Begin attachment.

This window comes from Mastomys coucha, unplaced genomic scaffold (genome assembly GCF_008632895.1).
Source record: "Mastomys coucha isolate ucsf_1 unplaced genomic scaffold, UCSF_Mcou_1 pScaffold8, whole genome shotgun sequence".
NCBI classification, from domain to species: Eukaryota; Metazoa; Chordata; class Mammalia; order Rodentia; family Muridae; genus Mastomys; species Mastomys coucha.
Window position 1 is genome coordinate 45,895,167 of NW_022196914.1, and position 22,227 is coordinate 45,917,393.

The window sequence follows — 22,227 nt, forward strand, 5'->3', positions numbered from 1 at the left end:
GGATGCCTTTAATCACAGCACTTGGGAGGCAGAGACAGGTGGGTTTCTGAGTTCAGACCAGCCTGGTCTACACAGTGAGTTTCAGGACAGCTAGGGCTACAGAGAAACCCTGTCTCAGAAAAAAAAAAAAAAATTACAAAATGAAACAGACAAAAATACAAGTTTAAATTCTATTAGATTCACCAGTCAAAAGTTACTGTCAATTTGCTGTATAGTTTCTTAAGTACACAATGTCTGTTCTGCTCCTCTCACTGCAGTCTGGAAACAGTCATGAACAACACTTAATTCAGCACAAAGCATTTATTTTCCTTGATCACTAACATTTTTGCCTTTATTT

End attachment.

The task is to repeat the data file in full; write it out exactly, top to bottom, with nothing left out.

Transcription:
This window comes from Mastomys coucha, unplaced genomic scaffold (genome assembly GCF_008632895.1).
Source record: "Mastomys coucha isolate ucsf_1 unplaced genomic scaffold, UCSF_Mcou_1 pScaffold8, whole genome shotgun sequence".
NCBI classification, from domain to species: Eukaryota; Metazoa; Chordata; class Mammalia; order Rodentia; family Muridae; genus Mastomys; species Mastomys coucha.
Window position 1 is genome coordinate 45,895,167 of NW_022196914.1, and position 22,227 is coordinate 45,917,393.

The window sequence follows — 22,227 nt, forward strand, 5'->3', positions numbered from 1 at the left end:
GGATGCCTTTAATCACAGCACTTGGGAGGCAGAGACAGGTGGGTTTCTGAGTTCAGACCAGCCTGGTCTACACAGTGAGTTTCAGGACAGCTAGGGCTACAGAGAAACCCTGTCTCAGAAAAAAAAAAAAAAATTACAAAATGAAACAGACAAAAATACAAGTTTAAATTCTATTAGATTCACCAGTCAAAAGTTACTGTCAATTTGCTGTATAGTTTCTTAAGTACACAATGTCTGTTCTGCTCCTCTCACTGCAGTCTGGAAACAGTCATGAACAACACTTAATTCAGCACAAAGCATTTATTTTCCTTGATCACTAACATTTTTGCCTTTATTT